If a person is compulsively seeking and using a drug(s) despite negative consequences, such as loss of job, debt, family problems, or physical problems brought on by drug abuse, then he or she probably is addicted. And while people who are addicted may believe they can stop any time, most often they cannot, and will need professional help—first to determine if they in fact are addicted, and then to obtain drug abuse treatment.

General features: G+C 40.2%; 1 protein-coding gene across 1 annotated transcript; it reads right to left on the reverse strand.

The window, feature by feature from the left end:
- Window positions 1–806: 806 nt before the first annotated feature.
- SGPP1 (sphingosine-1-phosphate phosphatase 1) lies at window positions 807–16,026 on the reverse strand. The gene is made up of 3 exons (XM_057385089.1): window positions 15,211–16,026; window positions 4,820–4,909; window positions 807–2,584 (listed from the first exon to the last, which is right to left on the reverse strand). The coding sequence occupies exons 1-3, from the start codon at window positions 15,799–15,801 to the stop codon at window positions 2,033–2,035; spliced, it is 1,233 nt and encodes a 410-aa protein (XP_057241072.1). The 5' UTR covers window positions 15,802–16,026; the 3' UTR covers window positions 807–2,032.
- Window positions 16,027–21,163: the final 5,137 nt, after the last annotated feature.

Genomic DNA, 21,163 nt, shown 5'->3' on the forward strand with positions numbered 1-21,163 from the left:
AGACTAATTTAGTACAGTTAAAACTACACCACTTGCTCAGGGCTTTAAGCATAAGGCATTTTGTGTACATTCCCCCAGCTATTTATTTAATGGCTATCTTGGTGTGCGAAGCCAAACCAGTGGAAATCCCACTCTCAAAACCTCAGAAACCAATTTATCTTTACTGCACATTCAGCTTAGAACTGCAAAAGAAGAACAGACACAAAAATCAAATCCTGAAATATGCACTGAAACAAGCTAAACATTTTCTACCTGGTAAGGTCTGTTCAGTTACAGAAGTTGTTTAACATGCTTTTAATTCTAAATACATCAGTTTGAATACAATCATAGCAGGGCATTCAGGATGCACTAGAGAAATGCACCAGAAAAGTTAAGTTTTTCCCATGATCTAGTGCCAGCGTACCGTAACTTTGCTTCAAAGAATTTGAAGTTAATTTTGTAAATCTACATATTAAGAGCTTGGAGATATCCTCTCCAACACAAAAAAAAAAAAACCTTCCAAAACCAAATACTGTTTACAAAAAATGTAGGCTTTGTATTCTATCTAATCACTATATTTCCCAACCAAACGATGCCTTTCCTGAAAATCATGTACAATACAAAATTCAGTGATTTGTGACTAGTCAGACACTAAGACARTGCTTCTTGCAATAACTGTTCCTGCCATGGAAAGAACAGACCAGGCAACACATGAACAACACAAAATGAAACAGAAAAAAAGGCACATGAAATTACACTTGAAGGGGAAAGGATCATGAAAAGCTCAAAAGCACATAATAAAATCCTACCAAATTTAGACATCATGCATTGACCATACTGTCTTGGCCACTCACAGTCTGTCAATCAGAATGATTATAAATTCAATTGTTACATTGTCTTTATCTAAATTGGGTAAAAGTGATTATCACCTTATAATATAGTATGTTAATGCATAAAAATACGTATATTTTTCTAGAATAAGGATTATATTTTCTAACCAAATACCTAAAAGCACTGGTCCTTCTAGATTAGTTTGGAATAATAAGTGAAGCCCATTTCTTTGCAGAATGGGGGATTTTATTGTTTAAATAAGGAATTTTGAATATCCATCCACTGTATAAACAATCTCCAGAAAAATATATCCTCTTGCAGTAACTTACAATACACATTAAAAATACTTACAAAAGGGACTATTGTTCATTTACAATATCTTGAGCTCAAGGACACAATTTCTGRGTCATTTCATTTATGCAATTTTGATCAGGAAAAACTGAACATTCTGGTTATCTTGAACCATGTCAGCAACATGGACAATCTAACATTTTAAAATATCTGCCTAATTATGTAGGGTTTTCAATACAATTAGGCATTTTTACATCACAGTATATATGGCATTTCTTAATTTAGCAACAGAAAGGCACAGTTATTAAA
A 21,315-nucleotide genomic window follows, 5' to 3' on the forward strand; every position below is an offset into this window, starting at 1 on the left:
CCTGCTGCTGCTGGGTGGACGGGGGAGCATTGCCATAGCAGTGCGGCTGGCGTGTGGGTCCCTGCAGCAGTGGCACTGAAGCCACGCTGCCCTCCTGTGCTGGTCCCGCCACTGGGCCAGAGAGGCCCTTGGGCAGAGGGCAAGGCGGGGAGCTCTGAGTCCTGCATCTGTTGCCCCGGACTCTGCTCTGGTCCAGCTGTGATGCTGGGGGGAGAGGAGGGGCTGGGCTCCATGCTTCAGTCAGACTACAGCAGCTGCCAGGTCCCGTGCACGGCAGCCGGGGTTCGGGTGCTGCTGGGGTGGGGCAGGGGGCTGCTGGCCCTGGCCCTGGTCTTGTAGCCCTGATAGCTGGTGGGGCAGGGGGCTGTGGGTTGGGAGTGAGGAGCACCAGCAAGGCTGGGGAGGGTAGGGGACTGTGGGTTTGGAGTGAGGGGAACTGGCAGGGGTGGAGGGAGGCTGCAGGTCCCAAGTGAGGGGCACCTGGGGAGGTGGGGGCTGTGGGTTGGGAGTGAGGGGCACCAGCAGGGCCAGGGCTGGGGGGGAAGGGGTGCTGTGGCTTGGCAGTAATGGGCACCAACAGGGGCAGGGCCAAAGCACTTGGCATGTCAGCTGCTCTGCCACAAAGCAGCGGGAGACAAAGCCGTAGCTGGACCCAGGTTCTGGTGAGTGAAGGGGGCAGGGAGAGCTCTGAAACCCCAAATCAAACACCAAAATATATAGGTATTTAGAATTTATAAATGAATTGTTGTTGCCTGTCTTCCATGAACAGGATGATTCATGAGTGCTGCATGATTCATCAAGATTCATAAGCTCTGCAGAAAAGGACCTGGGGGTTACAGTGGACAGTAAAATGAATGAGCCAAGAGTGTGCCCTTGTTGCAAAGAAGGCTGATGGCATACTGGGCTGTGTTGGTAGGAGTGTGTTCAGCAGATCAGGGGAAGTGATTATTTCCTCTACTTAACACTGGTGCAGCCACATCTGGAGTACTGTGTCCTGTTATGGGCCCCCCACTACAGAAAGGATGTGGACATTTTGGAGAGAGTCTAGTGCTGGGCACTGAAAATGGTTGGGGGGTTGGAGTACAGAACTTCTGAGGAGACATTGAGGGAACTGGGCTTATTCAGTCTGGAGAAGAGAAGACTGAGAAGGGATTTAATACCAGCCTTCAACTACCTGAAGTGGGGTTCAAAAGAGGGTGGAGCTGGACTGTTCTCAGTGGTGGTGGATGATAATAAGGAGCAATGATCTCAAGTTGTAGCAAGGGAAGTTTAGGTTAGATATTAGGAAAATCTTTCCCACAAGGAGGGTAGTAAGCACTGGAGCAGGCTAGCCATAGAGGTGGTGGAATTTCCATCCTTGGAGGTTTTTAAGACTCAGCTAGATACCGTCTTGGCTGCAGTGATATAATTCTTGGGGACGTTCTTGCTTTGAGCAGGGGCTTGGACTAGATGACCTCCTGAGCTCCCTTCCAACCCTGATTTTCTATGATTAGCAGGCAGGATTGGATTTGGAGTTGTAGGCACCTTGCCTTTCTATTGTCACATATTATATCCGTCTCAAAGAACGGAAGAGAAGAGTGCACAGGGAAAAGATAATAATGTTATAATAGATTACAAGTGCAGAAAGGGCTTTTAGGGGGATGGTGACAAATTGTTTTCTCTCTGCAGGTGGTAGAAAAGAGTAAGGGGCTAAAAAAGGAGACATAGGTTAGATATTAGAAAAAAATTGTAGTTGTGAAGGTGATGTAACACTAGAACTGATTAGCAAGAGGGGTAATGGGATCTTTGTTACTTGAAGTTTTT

A person may be using a drug recreationally or as prescribed. This is not considered dangerous or an imbalance. If the use of the substance becomes maladaptive (meaning it is hurting the person’s ability to evolve and adapt to life’s changes), then the using has moved into a dangerous territory of substance abuse. If the abuse progresses in a way that the person becomes dependent on the substance to function or feel “normal”, then the person is suffering from substance dependency. For example, a person that is initially using a pain-killer to help with pain after a surgery is using a drug. Once the pain is gone and the person still takes the medication, the person is abusing. When the person cannot go through the day without the medication, the person has become dependent. Substance abuse and substance dependency both require professional treatment in order to help the person create balance in their life.